Lucia in London

Lucia in London is a 1927 comic novel written by E. F. Benson. It is the third of six novels in the popular Mapp and Lucia series, about idle women in the 1920s and their struggle for social dominance over their small communities. The second Lucia novel, it is a sequel to 1920's Queen Lucia. In this novel, Lucia leaves her small town of Riseholme and moves to London, where she attacks the city's social life with the same eager ferocity.[1]

Lucia in London
AuthorE. F. Benson
CountryUnited Kingdom
GenreComic novel
Publication date
Preceded byMiss Mapp 
Followed byMapp and Lucia 


The pretentious and socially domineering Emmeline Lucas — known to all as "Lucia" — and her husband "Peppino" acquire a second home in London from a deceased aunt. While her Riseholme friends Georgie Pillson and Daisy Quantock seethe with envy, Lucia moves to Brompton Square, where she can social-climb to the highest circles. Her shameless gambits attract a group of astonished followers, including Stephen Merriall, secretly the society-column author Hermione. When Peppino falls ill, Lucia brings him back to Riseholme and nurses him back to health — and then turns her attention to reclaiming her place in her original kingdom.[2]


Benson wrote Lucia in London in six weeks from November 1925 to January 1926. In The Life of E.F. Benson, Brian Masters writes, "These were the kinds of books he raced through, enjoying himself the while, as he prepared for what he called real work." The "real work", for Benson, were the biographies that he published of Sir Francis Drake in 1927, and Alcibiades in 1928.[3]


Gilbert Seldes, in the introduction to a 1936 omnibus of the Lucia novels, wrote, "It is my own opinion that somewhere in the writing of Lucia in London the easy malice of the other works turned into actual unkindness. Lucia was out of place in London, and her author rather belabored her for going. But this is the only flaw in a perfect series."[4]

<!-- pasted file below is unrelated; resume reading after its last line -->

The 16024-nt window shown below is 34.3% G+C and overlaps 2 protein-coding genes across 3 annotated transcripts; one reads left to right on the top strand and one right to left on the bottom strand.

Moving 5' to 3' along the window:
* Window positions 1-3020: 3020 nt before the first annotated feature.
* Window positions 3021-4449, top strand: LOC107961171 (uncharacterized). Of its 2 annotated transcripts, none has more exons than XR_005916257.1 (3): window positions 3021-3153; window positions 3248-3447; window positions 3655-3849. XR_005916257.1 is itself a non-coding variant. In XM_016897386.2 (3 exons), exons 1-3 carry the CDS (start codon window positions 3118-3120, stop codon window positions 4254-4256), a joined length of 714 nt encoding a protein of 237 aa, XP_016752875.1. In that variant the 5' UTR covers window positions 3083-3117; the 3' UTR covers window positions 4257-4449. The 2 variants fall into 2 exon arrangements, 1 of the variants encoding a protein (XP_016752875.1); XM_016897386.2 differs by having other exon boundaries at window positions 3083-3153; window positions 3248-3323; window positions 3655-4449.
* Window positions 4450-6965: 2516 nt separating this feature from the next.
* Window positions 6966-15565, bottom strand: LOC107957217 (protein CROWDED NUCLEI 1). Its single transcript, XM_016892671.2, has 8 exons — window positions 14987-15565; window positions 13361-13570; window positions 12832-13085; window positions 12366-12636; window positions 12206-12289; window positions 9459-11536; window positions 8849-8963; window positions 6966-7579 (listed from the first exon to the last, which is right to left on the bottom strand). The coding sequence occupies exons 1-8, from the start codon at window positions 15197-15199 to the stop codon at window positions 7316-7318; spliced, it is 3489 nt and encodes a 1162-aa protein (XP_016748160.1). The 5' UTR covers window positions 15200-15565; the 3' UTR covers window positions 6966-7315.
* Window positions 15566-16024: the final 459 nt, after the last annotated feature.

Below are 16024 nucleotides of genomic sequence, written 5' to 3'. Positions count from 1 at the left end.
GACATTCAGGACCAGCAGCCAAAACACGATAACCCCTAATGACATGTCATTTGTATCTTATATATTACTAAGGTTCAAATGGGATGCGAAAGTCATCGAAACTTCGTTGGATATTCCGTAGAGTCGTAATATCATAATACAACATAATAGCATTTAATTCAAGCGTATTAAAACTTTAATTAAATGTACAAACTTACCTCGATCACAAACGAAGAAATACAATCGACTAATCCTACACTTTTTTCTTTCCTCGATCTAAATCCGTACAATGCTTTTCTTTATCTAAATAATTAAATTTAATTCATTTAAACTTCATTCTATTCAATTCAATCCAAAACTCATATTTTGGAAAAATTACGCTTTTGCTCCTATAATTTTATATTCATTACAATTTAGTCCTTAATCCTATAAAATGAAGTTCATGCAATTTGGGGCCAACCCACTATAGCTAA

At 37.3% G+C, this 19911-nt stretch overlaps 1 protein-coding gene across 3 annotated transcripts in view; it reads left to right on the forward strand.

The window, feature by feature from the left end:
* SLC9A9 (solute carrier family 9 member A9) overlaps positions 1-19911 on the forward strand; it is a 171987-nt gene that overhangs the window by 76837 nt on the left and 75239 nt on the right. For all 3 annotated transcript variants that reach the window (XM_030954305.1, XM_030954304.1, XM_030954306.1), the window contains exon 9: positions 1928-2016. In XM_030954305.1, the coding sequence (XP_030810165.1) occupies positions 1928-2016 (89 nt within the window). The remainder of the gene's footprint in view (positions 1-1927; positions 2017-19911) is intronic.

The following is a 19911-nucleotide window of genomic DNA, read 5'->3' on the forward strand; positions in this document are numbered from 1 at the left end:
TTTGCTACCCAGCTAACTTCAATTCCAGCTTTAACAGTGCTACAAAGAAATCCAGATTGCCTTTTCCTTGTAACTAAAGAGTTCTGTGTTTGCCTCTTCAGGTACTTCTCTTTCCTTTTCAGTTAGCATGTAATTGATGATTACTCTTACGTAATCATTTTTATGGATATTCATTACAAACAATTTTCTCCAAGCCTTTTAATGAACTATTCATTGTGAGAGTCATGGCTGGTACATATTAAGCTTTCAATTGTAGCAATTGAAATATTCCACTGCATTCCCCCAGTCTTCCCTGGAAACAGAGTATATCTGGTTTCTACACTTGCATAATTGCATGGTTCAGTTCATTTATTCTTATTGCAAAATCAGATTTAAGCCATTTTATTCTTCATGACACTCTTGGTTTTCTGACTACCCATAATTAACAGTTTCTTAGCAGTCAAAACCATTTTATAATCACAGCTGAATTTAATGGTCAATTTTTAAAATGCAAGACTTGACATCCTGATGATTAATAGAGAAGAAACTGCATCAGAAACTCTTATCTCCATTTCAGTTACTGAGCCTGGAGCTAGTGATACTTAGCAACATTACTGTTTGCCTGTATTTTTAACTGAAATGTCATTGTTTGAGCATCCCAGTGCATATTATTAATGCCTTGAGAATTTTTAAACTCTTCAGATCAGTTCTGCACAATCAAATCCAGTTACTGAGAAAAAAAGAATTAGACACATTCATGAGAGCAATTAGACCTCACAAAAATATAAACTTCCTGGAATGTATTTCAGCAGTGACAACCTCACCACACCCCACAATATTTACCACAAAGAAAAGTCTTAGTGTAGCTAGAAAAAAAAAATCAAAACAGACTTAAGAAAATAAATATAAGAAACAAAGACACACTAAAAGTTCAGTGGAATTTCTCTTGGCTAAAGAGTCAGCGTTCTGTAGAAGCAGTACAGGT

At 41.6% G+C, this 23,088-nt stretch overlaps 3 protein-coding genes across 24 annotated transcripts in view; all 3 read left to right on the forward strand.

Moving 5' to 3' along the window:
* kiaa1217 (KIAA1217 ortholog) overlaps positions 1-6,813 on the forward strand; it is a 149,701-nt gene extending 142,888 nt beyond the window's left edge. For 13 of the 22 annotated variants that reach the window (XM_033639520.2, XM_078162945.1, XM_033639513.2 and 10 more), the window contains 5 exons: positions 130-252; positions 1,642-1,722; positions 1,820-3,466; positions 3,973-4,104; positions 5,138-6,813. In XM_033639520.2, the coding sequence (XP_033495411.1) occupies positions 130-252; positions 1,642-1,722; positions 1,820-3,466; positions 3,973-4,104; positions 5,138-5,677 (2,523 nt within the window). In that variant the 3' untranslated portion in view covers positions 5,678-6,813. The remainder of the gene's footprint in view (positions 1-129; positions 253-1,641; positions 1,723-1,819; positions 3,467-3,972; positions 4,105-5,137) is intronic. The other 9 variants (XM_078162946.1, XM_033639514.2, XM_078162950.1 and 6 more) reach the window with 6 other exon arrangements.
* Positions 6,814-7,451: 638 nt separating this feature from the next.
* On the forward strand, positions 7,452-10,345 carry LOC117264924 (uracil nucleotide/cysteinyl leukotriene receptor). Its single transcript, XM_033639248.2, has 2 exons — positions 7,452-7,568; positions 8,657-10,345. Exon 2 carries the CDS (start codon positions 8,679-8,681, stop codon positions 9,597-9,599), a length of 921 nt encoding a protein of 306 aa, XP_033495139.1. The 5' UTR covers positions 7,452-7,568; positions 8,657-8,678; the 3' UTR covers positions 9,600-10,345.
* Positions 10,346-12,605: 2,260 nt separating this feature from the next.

In Frivolity Unbound, Robert F. Kiernan writes, "The fun of the novel and its camp appeal is that the delirium of Lucia's runaway ambition never bedims her sense of genteel propriety. All the while that she seems wildly out of control she is also calculating minutiae of etiquette and decorum, and the two behaviors are a giddy counterpoint... Yet to judge Lucia insane or foolish would be crude. The affectations that never fool anyone, the extraordinary expenditure of energy upon evanescent goals, and the willingness to risk all her dramatic effects upon a momentary inspiration make her an actress, not a Madwoman of Chaillot. She is an actress with only a middling talent, perhaps, and suited better to the provincial stage than to the London, but she has the confdence of a great actress in her ability to bring off a scene."[2]

In The Alchemy of Laughter, Glen Cavaliero observes that in Lucia in London, "her snobbery, pretentiousness and blatant social climbing are neutralised and become occasions for an altogether wittier kind of mockery. An appreciative band of Luciaphiles is formed, who see through her and yet appreciate and enjoy her: Benson is fictionalising the readership for the succeeding novels, which provide the invigorating spectacle of people who behave badly without doing anybody any harm."[5]


Lucia in London is the third book in what became known as the series of six Mapp and Lucia novels. In the next book, 1931's Mapp and Lucia, Lucia and Georgie move from Riseholme to Tilling, the setting of the 1922 book Miss Mapp. The fifth and sixth books, Lucia's Progress (1935) and Trouble for Lucia (1939), take place in Tilling.[2]


  1. ^ Palmer, Geoffrey; Lloyd, Noel (1988). E.F. Benson, As He Was. Lennard Publishing. p. 126. ISBN 978-1852910600. Retrieved 3 November 2020.
  2. ^ a b c Kiernan, Robert F. (1990). Frivolity Unbound: Six Masters of the Camp Novel. Continuum Publishing. pp. 78–81. ISBN 978-0826404657. Retrieved 3 November 2020.
  3. ^ Masters, Brian (1991). The Life of E.F. Benson. Chatto & Windus. pp. 267–268. ISBN 978-0701135669. Retrieved 3 November 2020.
  4. ^ Seldes, Gilbert (1936). "Introduction". All About Lucia: Four Novels. Doubleday, Doran & Company. pp. ix–xiii. Retrieved 4 November 2020.
  5. ^ Cavaliero, Glen (2000). The Alchemy of Laughter: Comedy in English Fiction. Palgrave Macmillan. p. 35. ISBN 978-0333770481. Retrieved 4 November 2020.